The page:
Saturday, June 28, 2008

Testing Lessons From Civil Engineering

Below is the paper I submitted as a prologue to an experience report, discussion, and (hopefully) additional research that I'm presenting for the first time during CAST08:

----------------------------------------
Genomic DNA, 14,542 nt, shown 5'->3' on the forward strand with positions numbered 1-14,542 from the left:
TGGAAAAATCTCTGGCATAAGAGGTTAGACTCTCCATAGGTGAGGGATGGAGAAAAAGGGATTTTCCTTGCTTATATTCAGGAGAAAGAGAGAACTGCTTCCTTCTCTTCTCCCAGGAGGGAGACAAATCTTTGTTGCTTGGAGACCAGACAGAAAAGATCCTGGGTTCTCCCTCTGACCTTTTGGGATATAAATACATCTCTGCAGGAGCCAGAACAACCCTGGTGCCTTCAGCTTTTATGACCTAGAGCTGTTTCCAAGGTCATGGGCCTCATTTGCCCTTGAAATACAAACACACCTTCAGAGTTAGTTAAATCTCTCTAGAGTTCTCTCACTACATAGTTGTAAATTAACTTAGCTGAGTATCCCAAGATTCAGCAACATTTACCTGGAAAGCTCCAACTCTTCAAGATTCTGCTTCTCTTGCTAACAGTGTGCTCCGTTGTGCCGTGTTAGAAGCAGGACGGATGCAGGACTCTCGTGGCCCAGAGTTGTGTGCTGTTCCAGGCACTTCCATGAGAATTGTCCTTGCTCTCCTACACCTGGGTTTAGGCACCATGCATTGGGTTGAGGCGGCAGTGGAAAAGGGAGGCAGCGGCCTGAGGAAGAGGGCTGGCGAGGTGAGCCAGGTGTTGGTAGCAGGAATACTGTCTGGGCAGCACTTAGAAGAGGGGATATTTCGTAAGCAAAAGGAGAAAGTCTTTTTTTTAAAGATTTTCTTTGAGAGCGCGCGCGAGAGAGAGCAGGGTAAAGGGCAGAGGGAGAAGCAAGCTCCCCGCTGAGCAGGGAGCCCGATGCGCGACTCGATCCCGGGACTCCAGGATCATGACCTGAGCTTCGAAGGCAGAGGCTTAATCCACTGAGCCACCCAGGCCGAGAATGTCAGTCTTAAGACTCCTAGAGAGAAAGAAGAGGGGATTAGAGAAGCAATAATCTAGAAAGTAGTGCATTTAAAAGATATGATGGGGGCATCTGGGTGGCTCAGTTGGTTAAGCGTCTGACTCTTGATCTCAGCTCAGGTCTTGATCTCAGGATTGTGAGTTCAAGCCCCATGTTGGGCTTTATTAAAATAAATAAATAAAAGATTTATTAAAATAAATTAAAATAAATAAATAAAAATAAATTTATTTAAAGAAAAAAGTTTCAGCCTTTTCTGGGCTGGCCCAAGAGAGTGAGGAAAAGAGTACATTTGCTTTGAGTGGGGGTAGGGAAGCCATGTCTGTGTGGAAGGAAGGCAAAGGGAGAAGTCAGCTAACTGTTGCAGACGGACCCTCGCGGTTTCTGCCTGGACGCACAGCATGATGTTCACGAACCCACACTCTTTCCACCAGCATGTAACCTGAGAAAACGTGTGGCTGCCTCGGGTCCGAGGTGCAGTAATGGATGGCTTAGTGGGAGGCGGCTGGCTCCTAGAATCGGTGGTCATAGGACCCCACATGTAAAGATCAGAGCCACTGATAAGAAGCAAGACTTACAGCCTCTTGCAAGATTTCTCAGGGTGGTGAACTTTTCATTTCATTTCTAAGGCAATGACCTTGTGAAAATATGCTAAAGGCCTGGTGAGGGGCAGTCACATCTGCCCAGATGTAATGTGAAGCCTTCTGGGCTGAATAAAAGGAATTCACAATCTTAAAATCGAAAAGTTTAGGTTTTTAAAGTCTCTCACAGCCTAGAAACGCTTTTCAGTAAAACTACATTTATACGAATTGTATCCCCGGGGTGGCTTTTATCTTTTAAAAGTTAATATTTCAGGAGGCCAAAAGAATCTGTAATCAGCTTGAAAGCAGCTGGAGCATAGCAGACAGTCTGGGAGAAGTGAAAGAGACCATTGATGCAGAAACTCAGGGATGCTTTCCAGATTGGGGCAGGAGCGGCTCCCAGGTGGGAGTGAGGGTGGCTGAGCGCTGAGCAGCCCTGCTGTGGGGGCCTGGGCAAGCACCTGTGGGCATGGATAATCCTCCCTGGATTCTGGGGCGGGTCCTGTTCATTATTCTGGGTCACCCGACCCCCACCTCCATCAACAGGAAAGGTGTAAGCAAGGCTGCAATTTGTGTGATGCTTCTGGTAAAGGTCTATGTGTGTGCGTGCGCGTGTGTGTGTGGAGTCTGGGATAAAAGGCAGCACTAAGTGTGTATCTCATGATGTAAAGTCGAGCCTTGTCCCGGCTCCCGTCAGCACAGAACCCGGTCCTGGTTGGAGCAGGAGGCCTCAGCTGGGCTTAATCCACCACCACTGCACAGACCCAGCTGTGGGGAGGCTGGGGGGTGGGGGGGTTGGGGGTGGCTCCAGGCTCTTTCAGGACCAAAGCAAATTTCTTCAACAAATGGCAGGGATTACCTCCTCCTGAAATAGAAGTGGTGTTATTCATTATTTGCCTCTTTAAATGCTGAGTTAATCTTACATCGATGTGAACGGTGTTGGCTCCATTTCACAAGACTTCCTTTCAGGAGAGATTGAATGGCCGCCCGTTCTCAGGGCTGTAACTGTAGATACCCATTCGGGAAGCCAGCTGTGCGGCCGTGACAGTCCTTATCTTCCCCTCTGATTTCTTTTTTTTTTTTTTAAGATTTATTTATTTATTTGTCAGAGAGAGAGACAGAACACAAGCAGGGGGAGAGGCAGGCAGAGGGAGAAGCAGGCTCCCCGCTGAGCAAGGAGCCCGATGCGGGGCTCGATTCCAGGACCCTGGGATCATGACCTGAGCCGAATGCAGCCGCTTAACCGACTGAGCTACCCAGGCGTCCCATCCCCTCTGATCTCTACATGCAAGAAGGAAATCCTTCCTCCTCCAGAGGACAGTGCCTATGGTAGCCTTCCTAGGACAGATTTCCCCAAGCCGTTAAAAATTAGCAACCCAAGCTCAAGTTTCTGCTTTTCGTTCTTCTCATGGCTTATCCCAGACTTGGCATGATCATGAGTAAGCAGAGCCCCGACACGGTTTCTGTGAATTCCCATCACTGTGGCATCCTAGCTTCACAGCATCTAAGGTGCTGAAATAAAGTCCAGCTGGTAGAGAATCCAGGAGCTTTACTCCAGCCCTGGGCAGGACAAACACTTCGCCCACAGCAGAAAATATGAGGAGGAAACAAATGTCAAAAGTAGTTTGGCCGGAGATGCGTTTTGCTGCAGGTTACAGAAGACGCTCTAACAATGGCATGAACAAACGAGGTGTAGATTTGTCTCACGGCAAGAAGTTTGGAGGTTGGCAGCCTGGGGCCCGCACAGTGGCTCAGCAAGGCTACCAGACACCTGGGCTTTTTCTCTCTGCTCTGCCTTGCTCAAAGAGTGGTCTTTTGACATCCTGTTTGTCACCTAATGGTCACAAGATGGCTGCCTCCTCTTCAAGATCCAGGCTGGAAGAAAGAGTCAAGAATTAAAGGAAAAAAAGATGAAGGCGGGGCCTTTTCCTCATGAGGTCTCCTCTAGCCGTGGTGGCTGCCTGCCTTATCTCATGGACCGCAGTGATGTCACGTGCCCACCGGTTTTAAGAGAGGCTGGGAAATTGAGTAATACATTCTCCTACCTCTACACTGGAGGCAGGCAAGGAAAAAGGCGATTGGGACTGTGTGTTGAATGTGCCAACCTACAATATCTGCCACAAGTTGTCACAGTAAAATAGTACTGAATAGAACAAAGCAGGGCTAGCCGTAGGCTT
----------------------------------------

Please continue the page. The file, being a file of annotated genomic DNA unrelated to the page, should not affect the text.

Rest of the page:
Engineers don’t look at the world the same way that testers do.  Engineers look at the world with an eye to solving problems.  Testers look at the world with an eye toward finding problems to solve.  This seems logical.  What is less logical is the fact that engineers, and I’m talking about the kind of engineers that deal with physical objects, seem to be much more sophisticated in their testing than testers.  In fact, most of what I know about testing, I learned as a civil engineering student.  We didn’t call most of it testing.  We didn’t even identify it as anything other than “You really want to get this right.” Maybe Civil Engineers test better than software testers because of the motivations to “get it right”.  Consider what happens when a piece of Civil Engineering, like a bridge fails: